- Mrs. Mascara
- 9 years ago
- Wedding: September 2009 - Catholic ceremony, reception at local armory
There were several requests for a tutorial on how I created our save the date cards. Since there are quite a few steps, I’ll break up the instructions into two posts. First up, the envelopes!
What you’ll need:
- Self-healing cutting mat*
- X-Acto knife*
- Bone folder*
- Tape roller*
- 8 1/2″ x 11″ text weight paper* (I used PaperSource text weight (80 lb) paper in the color Lake)
- A2 envelope template (I used the PaperSource template)
- Rubber stamps (I used the PaperSource Small and Large Flourish stamps)
- Inkpad with embossing-compatible ink (I used a Colorbox inkpad in Eggplant from PaperSource)
- Embossing powder (I used clear embossing powder from Jo-Ann’s)
- Embossing heat tool, or iron (I used an iron)
- Return address stamp (I used a customizable stamp from Office Depot
* You can omit these items if using ready-made envelopes
Instructions for making envelopes* (obviously, omit if using ready-made envelopes):
1. Line up point of template in top left corner, and highest point of the side of the template with the top edge of the paper.
2. If using an A2 template on 8 1/2″ x 11″ paper, the template will be slightly too big. This is okay as long as it’s the lowest point on the side edge of the template that overlaps. This part will be hidden once your envelope is assembled.
3. Carefully use your X-Acto knife to cut around the template. If you want to do this the right way, you can trace the template and then cut on your lines. Since I’m lazy, I skipped this step. I treated my template as more of a disposable item because it saved me so much time to skip this step when cutting 150 envelopes. My template had a lot of extra cuts on it by the time I finished cutting all the envelopes.
4. When all edges are cut, use a bone folder to score the folds of the envelope. This makes it much easier to get a straight fold.
5. When all 4 edges are scored, carefully fold along the score lines. Run your bone folder along the edge to make nice crisp creases.
6. Your envelope is complete! Now, let’s move on to the beautification process.
Instructions for stamping and embossing envelopes
7. Place your envelope on top of a scrap of paper if you are going to make your design run off the edge like I did.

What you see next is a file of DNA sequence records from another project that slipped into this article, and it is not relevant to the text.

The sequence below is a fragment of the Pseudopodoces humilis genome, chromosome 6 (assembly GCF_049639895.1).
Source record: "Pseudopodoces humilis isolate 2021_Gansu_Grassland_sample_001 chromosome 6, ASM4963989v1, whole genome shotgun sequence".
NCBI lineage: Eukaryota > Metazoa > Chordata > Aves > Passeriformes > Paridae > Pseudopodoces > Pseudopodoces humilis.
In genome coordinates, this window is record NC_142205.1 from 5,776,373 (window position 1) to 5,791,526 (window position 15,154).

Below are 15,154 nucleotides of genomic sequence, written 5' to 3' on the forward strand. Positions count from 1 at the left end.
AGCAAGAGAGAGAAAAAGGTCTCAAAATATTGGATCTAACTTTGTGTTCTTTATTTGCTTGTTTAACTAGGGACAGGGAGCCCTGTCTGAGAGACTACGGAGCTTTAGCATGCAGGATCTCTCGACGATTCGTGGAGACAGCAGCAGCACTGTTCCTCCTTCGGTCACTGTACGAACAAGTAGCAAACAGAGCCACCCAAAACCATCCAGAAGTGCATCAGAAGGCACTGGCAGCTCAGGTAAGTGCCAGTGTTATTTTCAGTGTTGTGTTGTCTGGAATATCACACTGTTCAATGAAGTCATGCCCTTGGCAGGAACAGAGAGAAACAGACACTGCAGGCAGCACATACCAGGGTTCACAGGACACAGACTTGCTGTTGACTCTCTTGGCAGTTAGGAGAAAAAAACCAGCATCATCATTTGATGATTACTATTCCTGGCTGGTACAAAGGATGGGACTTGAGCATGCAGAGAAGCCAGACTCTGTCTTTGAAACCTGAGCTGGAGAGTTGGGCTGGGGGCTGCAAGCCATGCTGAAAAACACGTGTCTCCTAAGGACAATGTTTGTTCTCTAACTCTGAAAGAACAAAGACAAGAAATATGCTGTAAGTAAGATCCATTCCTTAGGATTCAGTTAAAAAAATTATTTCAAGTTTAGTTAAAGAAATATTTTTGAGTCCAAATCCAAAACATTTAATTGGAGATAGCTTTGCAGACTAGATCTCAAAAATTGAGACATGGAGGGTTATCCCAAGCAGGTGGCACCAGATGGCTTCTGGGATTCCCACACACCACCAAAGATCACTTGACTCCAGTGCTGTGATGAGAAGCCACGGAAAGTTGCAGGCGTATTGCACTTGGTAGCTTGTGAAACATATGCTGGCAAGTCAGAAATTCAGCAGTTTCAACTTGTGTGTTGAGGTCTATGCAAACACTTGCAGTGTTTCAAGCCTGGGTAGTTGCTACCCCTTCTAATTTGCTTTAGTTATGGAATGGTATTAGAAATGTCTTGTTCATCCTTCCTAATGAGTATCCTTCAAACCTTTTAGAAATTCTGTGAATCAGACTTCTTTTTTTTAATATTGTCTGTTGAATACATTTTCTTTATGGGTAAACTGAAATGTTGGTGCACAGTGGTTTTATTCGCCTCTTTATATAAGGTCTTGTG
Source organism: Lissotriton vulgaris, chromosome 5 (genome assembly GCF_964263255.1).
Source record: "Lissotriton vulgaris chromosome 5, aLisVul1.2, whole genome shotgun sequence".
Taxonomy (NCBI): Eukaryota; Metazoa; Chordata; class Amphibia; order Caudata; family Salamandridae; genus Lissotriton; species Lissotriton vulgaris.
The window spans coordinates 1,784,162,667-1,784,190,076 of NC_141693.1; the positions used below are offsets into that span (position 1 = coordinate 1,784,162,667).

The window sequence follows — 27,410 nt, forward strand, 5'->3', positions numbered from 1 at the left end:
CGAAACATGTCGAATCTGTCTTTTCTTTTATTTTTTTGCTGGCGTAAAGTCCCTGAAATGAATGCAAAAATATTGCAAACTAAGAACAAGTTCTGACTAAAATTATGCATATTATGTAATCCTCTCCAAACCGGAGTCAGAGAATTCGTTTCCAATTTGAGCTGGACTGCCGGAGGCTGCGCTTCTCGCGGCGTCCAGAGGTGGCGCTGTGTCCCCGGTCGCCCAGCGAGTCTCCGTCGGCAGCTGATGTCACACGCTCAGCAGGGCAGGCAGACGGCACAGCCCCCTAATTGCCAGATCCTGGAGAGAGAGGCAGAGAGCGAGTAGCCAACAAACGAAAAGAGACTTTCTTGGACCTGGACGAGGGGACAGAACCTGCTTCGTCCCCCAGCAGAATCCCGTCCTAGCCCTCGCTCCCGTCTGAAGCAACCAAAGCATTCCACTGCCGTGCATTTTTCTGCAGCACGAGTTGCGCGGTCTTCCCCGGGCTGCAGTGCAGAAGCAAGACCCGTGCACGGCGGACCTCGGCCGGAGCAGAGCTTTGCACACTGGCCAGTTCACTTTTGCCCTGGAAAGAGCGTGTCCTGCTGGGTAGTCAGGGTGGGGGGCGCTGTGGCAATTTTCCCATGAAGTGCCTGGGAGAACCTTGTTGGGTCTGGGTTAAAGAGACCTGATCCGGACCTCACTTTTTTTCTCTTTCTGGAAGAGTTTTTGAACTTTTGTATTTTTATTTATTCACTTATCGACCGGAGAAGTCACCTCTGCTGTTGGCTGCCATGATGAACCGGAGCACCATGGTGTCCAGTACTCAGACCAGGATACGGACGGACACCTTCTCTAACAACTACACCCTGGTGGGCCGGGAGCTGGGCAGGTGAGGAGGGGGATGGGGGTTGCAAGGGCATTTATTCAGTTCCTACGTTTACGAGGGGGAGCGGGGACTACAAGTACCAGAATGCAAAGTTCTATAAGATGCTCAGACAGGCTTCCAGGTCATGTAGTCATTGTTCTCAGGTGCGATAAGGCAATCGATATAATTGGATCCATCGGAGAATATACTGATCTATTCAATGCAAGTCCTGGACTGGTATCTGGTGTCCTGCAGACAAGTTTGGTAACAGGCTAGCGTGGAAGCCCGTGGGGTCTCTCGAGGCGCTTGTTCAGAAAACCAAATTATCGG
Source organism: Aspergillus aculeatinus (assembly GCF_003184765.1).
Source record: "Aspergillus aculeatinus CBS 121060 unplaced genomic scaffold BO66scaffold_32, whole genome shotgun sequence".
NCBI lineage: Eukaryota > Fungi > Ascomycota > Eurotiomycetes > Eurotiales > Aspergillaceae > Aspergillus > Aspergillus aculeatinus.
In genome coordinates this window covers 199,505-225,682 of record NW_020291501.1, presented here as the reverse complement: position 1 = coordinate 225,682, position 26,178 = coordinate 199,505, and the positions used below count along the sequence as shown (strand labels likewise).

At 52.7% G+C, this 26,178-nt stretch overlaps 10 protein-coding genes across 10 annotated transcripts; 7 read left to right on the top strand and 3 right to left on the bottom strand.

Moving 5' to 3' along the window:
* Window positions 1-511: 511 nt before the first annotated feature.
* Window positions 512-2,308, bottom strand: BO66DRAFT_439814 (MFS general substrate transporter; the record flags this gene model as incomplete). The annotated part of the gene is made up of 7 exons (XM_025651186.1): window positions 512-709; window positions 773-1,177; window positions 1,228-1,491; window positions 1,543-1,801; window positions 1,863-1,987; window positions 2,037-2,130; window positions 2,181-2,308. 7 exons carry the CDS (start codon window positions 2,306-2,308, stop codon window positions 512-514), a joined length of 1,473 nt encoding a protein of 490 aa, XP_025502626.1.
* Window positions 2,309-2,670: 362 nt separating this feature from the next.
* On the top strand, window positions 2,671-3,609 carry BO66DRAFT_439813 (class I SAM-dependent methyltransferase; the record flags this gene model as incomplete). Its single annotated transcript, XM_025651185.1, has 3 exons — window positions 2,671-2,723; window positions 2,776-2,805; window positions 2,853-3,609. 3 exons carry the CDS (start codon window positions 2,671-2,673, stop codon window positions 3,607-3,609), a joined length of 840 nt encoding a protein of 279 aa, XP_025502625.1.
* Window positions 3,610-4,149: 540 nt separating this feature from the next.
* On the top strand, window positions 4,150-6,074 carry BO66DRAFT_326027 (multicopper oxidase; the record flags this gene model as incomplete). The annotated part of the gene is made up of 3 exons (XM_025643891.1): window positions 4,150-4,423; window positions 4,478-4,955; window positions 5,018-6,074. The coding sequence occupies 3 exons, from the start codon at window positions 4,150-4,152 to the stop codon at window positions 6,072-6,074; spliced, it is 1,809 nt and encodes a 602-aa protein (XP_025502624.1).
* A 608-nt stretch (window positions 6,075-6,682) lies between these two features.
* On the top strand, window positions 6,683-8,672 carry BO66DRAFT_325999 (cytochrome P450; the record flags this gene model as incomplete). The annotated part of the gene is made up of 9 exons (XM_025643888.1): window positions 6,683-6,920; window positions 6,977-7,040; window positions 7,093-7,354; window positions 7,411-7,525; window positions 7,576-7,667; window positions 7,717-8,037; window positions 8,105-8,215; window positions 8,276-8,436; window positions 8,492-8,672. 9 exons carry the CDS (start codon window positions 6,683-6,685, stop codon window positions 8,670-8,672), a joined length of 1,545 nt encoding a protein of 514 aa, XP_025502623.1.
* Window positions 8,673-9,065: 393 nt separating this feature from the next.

8. Load your stamp with ink.
9. Align your stamp on the envelope and press it down firmly (don’t rock it back and forth or you’ll get a double image).
10. Your envelope is stamped! Remove it from the scrap paper, being careful not to smudge the wet ink.
11. While the ink is still wet, pour embossing powder over the design and tap the edges of the envelope to completely cover the design with a light coating of powder.
12. When your design is covered, unfold your envelope along the edges near the design.
13. Heat embossing powder using an embossing heat tool or an iron. I find the iron works just fine, and saved me $20 and some extra space in my crafting area that would have been used for the embossing tool.
14. When entire design is melted, remove from heat.
15. The front of your envelope is complete!
16. When design has cooled, flip envelope over and stamp on the return address. To do this, I found it easiest to center the envelope between two lines on my cutting mat, like so:
The line coming to the center of the envelope is what I used to align my stamp.
Press your stamp down and you’ve got your return address. Hopefully the post office won’t actually need to use it!
17. Load your small stamp with ink.
18. Center on envelope and press down, again without rocking.
19. Emboss as you did on the front while the ink is still wet.
20. Line the edges of the bottom flap of the envelope with tape or glue.
21. Fold bottom flap in on top of side flaps to tape the bottom together.
22. Your envelopes are finished! Take a break to admire your work! Then address them however you like (I printed them out using my personal printer).
Next up in the series, the save-the-date card tutorial.
Are you making your own envelopes? How are you spicing them up?
(To check out the original post, click here.)